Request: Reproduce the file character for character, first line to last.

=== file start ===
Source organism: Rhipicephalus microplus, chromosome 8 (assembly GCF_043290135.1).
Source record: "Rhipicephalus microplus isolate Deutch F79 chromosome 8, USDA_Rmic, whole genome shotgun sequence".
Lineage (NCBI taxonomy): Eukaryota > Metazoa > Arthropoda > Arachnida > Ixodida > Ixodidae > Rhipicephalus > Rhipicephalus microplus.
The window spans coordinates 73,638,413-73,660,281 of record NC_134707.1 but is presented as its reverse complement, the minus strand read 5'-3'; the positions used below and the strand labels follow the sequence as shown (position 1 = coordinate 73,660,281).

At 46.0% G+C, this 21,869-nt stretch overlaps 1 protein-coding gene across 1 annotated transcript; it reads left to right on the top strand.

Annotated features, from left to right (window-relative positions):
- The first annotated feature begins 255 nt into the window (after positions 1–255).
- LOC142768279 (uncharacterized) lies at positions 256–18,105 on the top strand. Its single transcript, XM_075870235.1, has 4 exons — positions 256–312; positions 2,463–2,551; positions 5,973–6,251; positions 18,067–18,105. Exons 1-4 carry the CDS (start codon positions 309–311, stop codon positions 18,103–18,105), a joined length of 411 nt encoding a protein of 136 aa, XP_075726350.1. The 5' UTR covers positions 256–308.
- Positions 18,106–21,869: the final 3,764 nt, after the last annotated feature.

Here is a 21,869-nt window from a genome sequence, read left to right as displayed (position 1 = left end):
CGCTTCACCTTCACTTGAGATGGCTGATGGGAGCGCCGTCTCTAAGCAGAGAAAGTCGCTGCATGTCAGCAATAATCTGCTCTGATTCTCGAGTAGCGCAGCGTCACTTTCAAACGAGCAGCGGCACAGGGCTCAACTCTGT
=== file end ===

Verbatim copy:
Source organism: Rhipicephalus microplus, chromosome 8 (assembly GCF_043290135.1).
Source record: "Rhipicephalus microplus isolate Deutch F79 chromosome 8, USDA_Rmic, whole genome shotgun sequence".
Lineage (NCBI taxonomy): Eukaryota > Metazoa > Arthropoda > Arachnida > Ixodida > Ixodidae > Rhipicephalus > Rhipicephalus microplus.
The window spans coordinates 73,638,413-73,660,281 of record NC_134707.1 but is presented as its reverse complement, the minus strand read 5'-3'; the positions used below and the strand labels follow the sequence as shown (position 1 = coordinate 73,660,281).

At 46.0% G+C, this 21,869-nt stretch overlaps 1 protein-coding gene across 1 annotated transcript; it reads left to right on the top strand.

Annotated features, from left to right (window-relative positions):
- The first annotated feature begins 255 nt into the window (after positions 1–255).
- LOC142768279 (uncharacterized) lies at positions 256–18,105 on the top strand. Its single transcript, XM_075870235.1, has 4 exons — positions 256–312; positions 2,463–2,551; positions 5,973–6,251; positions 18,067–18,105. Exons 1-4 carry the CDS (start codon positions 309–311, stop codon positions 18,103–18,105), a joined length of 411 nt encoding a protein of 136 aa, XP_075726350.1. The 5' UTR covers positions 256–308.
- Positions 18,106–21,869: the final 3,764 nt, after the last annotated feature.

Here is a 21,869-nt window from a genome sequence, read left to right as displayed (position 1 = left end):
CGCTTCACCTTCACTTGAGATGGCTGATGGGAGCGCCGTCTCTAAGCAGAGAAAGTCGCTGCATGTCAGCAATAATCTGCTCTGATTCTCGAGTAGCGCAGCGTCACTTTCAAACGAGCAGCGGCACAGGGCTCAACTCTGT